What are two or three things you have learned as you heal that you believe are important for survivors to know as they heal?

  • That it’s not your fault, your not to blame for others issues.
  • Shame is huge for me, I’m still working on it and the sudden triggers. It can be debilitating.
  • It’s ok to walk away from conversations that you know are going to make you uncomfortable.

Additional Thoughts From This Survivor

I can’t stand my father still, and the pretending that goes on is really making me feel ill at the moment. I just feel false and with him still being a contractor freak at all times is really hard to take.

My psychiatrist is helping me with this at the moment. My feelings about the situation is ongoing

Thank you for sharing your story brave warrior!


Share Your Story

Sharing your story is a powerful part of your healing journey. It helps you find and reclaim your voice and it helps others who are trying to find there’s. It lets us all know that we are not alone when we can connect through shared lived experiences.

If you would like to share your own story with the Surviving Childhood Trauma community, please use the link below to submit it.

Looking for Ways to Connect With Other Survivors and/or Receive Support as You Heal?

Survivor’s Circle Peer Support Groups might be just what you need. 

These small groups meet on alternating days of the week via Zoom. In these groups, survivors connect, share, and support each other through the ebbs and flows of healing. Attend a session and experience the magical healing that happens when survivors connect and support each other through shit only we can understand.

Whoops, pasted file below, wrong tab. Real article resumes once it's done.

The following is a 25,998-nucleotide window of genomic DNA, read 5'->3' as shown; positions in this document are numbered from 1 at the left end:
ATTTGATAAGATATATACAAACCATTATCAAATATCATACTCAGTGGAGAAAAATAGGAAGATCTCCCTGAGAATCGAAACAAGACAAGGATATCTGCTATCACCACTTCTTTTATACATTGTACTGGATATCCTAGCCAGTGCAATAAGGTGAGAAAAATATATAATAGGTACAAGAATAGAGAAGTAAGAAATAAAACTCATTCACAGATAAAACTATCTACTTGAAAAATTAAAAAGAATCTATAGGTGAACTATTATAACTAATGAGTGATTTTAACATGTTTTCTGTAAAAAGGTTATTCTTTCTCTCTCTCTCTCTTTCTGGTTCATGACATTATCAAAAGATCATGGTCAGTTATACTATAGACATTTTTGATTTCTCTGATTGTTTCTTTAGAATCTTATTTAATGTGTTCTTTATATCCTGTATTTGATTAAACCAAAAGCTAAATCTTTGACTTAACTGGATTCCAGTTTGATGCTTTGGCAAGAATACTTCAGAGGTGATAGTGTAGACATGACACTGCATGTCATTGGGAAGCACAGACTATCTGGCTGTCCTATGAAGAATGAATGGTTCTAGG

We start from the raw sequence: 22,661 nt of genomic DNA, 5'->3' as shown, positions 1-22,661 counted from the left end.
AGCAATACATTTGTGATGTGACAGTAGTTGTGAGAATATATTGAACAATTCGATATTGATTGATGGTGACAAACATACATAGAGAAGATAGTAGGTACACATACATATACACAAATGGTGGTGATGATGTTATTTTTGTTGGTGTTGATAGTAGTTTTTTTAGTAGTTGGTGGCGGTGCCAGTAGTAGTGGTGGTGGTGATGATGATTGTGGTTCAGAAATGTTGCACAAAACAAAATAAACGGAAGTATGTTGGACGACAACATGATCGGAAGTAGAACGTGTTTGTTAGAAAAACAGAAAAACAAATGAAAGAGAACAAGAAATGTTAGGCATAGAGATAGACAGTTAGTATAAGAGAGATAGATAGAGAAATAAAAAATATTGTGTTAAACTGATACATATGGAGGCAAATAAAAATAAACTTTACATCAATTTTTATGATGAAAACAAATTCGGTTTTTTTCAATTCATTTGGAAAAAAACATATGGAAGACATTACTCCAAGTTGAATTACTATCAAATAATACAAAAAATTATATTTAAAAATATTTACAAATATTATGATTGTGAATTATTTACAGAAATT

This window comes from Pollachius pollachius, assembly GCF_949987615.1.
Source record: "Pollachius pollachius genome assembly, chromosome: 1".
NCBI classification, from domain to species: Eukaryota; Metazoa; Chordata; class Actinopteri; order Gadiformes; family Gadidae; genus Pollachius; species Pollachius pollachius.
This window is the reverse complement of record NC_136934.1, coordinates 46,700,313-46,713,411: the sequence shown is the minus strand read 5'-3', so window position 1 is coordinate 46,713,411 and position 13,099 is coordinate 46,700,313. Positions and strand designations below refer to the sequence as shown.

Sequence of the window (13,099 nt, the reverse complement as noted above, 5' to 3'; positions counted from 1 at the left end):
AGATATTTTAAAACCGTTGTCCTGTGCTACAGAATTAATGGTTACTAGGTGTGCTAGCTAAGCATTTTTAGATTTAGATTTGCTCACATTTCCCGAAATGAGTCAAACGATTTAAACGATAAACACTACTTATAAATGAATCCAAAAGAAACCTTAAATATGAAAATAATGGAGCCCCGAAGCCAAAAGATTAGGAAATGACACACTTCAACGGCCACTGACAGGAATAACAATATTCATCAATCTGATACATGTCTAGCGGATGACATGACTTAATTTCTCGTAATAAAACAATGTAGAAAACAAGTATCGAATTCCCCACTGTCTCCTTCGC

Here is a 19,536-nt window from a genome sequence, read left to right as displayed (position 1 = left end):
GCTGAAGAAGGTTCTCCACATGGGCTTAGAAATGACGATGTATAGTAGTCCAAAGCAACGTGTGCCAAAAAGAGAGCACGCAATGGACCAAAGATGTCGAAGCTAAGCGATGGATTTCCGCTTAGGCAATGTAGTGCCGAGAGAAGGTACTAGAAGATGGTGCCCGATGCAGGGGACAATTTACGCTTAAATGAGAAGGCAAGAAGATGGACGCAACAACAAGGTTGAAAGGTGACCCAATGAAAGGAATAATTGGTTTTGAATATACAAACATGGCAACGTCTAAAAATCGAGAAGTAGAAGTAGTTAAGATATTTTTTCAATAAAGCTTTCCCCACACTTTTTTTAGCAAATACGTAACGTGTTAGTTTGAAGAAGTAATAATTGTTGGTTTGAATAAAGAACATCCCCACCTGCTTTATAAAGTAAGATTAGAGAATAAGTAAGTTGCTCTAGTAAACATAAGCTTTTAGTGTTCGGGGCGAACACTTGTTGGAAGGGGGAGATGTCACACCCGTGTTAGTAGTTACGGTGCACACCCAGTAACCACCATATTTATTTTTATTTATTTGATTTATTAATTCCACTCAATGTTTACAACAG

You can also book individual 1:1 peer support sessions with Shanon for private support in a closed space. You deserve support as you heal, and I am here to help. You don’t have to heal alone.

On the Journey Peer Support Monthly Package

As a part of this monthly support program you will gain access to all Survivor’s Circle Peer Support group support sessions every month as well as individual 1:1 peer support sessions with Shanon each month. 

Hi, I am Shanon 

I am a trauma informed, trained, and Certified Peer Support Specialist in the state of Wisconsin. I am also a survivor with years committed to my own trauma healing after being diagnosed with (C) PTSD due to childhood abuse. Additionally, I have a professional and personal history of community facilitation and peer work.

I specialize in helping survivors like you make connections between real time experiences and past trauma wounds, identify and communicate boundaries, create self-care plans that work, navigate big emotions and trauma responses, reparent your inner child, and embody your own self-worth through the healing process with confidence and personal empowerment.

These support groups and 1:1 peer support sessions should not replace professional therapy; they will however provide additional support and information.